Surprise! No Selloff in 2013

So – how smart are the prognosticators?  Westin Wellington addresses this subject in a way that will make it clear to you that you probably shouldn’t be spending too much of your energy listing to “Gurus”.

Enjoy the article – and let me know what you think.



The unusually strong performance of US stocks in 2013 was a welcome surprise for investors who are following a simple buy-and-hold strategy and a source of exasperation for many professionals caught flatfooted by the steady rise in share prices.

It was the best year for the S&P 500 Index since 1997, with a total return in excess of 32%. The size and value dimensions were even more rewarding: 2013 was the best calendar year since inception for the DFA U.S. Large Cap Value Portfolio, while the DFA U.S. Micro Cap Portfolio had its second-best performance in 32 years of operation.

To some experts, it wasn’t supposed to look like this. A Barron’s cover story appearing in November 2012 warned investors to “get ready for the recession of 2013.” The title of a Time article on the outlook for financial markets that same month shouted, “Why Stocks Are Dead” in oversize type. A prominent economic forecaster who predicted the downturn in 2008 suggested that four elements—stagnating US economic growth, the European debt crisis, a slump in emerging markets, and military conflict in the Middle East—could combine and lead to a “superstorm.”

Another prognosticator—and longtime Forbes columnist—ticked off a long list of worries, including a new wave of housing foreclosures, persistent government deficits, weak consumer spending, high unemployment, and unsustainable corporate profit margins. His prediction for 2013: “the S&P 500 Index drops to 800, a 42% decline.” Others fretted about a deepening slump in China that could drag the rest of the world down with it.

Detroit’s bankruptcy filing in July—the largest American city to do so—and the acrimonious debate over public finances in many cities and states suggested to some that a tectonic shift in municipal finance was underway with worrisome consequences. One prominent Wall Street researcher observed that “the aftershocks of the largest municipal bankruptcy in US history will be staggering, and Detroit will set important precedents.”

Individual and professional investors alike braced themselves throughout the year for a sharp selloff that never materialized. At times, the perverse reaction to rising prices was not delight but apprehension of an even steeper decline to come. On March 5, 2013, for example, the Dow Jones Industrial Average finally eclipsed its previous record of 14164.53, set in October 2007. But the Financial Times reported that the prevailing mood among veteran New York Stock Exchange floor traders was “more anxious than joyful.”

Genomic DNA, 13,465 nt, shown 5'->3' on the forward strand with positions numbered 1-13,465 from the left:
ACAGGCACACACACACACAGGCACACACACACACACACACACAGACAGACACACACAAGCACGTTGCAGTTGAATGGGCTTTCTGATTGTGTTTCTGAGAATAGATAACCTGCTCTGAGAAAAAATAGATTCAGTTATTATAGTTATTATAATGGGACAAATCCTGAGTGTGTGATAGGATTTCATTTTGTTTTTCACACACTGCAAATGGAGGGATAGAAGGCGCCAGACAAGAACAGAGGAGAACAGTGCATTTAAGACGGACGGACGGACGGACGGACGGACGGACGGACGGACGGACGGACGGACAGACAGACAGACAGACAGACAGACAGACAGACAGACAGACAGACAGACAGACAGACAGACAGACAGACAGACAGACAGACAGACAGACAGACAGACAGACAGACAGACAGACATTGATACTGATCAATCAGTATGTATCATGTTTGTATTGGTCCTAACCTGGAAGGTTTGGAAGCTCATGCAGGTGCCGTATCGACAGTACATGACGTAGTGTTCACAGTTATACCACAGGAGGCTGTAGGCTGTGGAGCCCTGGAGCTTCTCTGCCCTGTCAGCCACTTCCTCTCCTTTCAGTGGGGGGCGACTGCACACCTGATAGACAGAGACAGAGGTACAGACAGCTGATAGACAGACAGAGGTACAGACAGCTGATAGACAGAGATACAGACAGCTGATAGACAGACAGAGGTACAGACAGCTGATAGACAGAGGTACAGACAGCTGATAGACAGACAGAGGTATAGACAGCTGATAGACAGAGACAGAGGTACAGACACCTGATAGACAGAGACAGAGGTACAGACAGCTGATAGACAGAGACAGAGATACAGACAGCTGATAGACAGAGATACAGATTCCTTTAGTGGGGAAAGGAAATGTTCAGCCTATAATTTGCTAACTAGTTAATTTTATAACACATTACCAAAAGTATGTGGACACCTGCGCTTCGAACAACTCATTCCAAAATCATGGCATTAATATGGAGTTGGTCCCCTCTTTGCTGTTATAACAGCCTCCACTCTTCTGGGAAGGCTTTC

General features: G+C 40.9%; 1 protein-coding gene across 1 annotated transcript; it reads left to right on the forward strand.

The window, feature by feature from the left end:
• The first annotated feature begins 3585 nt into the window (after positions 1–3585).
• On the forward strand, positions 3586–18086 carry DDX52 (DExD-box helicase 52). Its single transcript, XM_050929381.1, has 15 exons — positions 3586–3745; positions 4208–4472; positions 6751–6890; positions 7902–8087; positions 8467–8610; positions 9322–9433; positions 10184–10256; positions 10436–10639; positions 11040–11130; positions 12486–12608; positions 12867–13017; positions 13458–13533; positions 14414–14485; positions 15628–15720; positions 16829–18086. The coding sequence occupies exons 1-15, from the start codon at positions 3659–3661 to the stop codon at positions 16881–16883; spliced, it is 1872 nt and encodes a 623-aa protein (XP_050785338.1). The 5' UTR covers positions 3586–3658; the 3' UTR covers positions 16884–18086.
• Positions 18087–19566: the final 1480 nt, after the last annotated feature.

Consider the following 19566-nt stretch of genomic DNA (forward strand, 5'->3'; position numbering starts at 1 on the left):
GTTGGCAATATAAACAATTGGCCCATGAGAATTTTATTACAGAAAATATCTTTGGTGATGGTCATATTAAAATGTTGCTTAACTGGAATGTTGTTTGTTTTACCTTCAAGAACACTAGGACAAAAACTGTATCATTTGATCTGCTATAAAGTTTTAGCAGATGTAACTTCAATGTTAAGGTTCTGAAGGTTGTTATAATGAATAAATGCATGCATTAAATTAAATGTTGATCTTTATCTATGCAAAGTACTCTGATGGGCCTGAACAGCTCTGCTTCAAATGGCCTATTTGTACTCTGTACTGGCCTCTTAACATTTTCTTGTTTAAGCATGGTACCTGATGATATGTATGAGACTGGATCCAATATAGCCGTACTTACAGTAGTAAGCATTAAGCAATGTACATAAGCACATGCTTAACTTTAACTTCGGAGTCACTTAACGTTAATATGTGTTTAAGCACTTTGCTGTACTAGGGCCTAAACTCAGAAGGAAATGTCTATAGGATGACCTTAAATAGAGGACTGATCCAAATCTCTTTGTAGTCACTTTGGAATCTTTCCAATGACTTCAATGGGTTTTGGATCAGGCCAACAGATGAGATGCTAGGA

Month after month, a Greek chorus of financial journalists recycled the same arguments we have heard regularly for the past several years: Economic growth is well below average, stocks are expensive relative to earnings, corporate profit margins are historically high and can only come down, earnings growth is too weak, asset prices have been artificially inflated by an expansive monetary policy, and so on. A sample of headlines that might have unsettled investors appears below.


January 12 “Rebirth of Equities Ain’t Necessarily So,” Financial Times
February 8 “Scant Pickup in Economic Growth Seen for 2013,” Wall Street Journal
March 7 “Stock Markets Defy Economic Woes,” Financial Times
April 2 “Lesser Expectations: Earnings Hopes Dim for First Quarter,” USA Today
May 18 “Stock Market Optimism on This Scale Hard to Explain,” Financial Times
July 7 “As Investors Rush in, Stocks Are Sending Warning Signals,” Wall Street Journal
August 24 “Lofty Profit Margins Hint at Pain to Come for U.S. Shares,” Wall Street Journal
September 18 “Profits Boost Needed for Wall Street’s Equities Run,” Michael Mackenzie, Financial Times
October 7 “Get Ready For a Drop in Stock Prices,” Shefali Anand, Wall Street Journal
November 16 “Is This a Bubble?” Joe Light, Wall Street Journal


With so many economic hobgoblins to frighten them, many investors found it easy to dismiss more positive developments as unsustainable or irrelevant. Auto sales, for example, have been surprisingly strong in recent years, but investors could find plausible reasons for caution in 2013. A New York Times financial reporter observed, “After steady increases for decades, Americans are driving less. … Walkable cities are growing faster than suburbs. And wherever people happen to move, they are buying smaller, more fuel-efficient cars. … All this means that autos—one of the biggest industries in the United States—will not soon regain the explosive growth of the early 2000s.”